Jack Welch – Winning
I just finished reading Jack Welch's Winning. My one-word review is…disappointing. I was a big fan of Welch’s previous book, Jack: Straight from the Gut. It was very inspiring and full of fascinating insights and techniques. You really got the feeling you were getting an insider’s look at GE in his earlier book. That’s simply not the case with this one.
Given how wildly successful Winning has been, I decided to take another look at some of the reviews over on Amazon. I have to agree with a couple on the first page: “A lot of effort for the reader for a few insights” and “Insightful at times, but mostly superficial.” I couldn’t have said it better myself. In fact, I almost put this one down after reading the first couple of chapters. Despite the never-ending gratuitous references to many of his former GE colleagues, how they’ve gone on to bigger and better things, etc., I fought my way through to the end of the book – I guess I can at least say Jack taught me something about perseverance.
If you haven’t read Jack: Straight from the Gut, get it. If you haven’t already bought Winning, don’t.
Well, I wasn't even that impressed with "From the Gut". Being smack dab in the middle of a corporate environment as an aspiring leader, I found it to be full of pie-in-the-sky ideals, way too much focus on six sigma (which, frankly, is increasingly debunked as a true change agent), and too many stories that aren't related to the reality of running a company or division. I had no opinion of Jack before reading the book but now I view him as maniacal. Not inspiring at all and I kept thinking: "those poor people who worked for him and/or were fired by him." Anybody running a company the size of GE has my admiriation, but for the sake of the people working there, I'm happy it is no longer Jack.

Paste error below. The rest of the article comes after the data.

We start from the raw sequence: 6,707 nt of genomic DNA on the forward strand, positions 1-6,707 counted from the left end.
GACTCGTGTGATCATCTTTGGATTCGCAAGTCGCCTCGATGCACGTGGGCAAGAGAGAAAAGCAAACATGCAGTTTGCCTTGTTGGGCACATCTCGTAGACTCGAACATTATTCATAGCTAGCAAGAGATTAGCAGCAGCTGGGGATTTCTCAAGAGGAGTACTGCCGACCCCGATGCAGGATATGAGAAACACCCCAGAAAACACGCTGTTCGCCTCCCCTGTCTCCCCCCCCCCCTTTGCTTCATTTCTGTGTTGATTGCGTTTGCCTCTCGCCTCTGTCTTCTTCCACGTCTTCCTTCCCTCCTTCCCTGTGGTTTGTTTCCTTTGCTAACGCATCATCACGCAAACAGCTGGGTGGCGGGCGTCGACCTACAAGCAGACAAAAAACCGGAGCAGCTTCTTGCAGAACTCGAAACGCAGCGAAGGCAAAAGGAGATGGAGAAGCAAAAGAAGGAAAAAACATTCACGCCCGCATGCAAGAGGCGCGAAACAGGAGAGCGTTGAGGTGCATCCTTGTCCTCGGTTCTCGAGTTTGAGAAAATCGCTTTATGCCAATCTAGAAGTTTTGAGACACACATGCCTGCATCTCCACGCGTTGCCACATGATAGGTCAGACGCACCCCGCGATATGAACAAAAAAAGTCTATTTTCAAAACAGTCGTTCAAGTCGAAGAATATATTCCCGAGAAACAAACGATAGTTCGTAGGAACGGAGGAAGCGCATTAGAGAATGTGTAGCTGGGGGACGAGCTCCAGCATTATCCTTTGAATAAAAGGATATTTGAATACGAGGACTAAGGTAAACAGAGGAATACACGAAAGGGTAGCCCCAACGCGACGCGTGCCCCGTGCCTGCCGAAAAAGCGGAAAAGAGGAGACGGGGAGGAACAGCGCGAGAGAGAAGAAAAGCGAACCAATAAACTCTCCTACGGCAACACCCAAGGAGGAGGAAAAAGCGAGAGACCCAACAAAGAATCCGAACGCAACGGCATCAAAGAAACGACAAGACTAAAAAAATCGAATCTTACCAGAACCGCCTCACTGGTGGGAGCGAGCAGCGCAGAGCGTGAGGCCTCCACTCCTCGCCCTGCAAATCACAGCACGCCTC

Posted by: Todd Main | September 05, 2005 at 09:20 PM
I would have to respectfully disagree with you on this one, Todd. I found a number of very practical ideas in Welch's previous book. For example, he introduced the notion of striving to be either first or second in your market -- anything less and you should sell off the company. He also presented a very interesting way of appraising and rating personnel. Didn't he also suggest that you shouldn't measure your market share just by looking at the primary market, but rather by lumping in all adjacent markets so that you don't get too complacent with a large chunk? I always thought this was an outstanding concept since it forces you to think of new ways to grow the business and expand into not-so-obvious areas. I honestly remember putting that book down at the end and feeling like it was one of the most inspirational management books I've ever read. Now you can see why I was so disappointed with his latest book...
Posted by: Joe Wikert | September 13, 2005 at 07:15 PM